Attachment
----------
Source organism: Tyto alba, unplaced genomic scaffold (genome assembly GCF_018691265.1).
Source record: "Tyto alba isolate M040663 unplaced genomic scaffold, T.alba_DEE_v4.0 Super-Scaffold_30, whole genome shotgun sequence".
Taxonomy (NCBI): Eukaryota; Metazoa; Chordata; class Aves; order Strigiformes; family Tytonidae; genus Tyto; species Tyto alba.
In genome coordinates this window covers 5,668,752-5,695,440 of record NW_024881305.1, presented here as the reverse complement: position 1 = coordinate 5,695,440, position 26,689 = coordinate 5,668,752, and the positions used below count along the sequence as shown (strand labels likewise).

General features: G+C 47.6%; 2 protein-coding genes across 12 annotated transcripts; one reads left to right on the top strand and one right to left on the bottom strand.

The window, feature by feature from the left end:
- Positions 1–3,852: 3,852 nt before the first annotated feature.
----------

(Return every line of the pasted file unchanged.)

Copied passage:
Source organism: Tyto alba, unplaced genomic scaffold (genome assembly GCF_018691265.1).
Source record: "Tyto alba isolate M040663 unplaced genomic scaffold, T.alba_DEE_v4.0 Super-Scaffold_30, whole genome shotgun sequence".
Taxonomy (NCBI): Eukaryota; Metazoa; Chordata; class Aves; order Strigiformes; family Tytonidae; genus Tyto; species Tyto alba.
In genome coordinates this window covers 5,668,752-5,695,440 of record NW_024881305.1, presented here as the reverse complement: position 1 = coordinate 5,695,440, position 26,689 = coordinate 5,668,752, and the positions used below count along the sequence as shown (strand labels likewise).

General features: G+C 47.6%; 2 protein-coding genes across 12 annotated transcripts; one reads left to right on the top strand and one right to left on the bottom strand.

The window, feature by feature from the left end:
- Positions 1–3,852: 3,852 nt before the first annotated feature.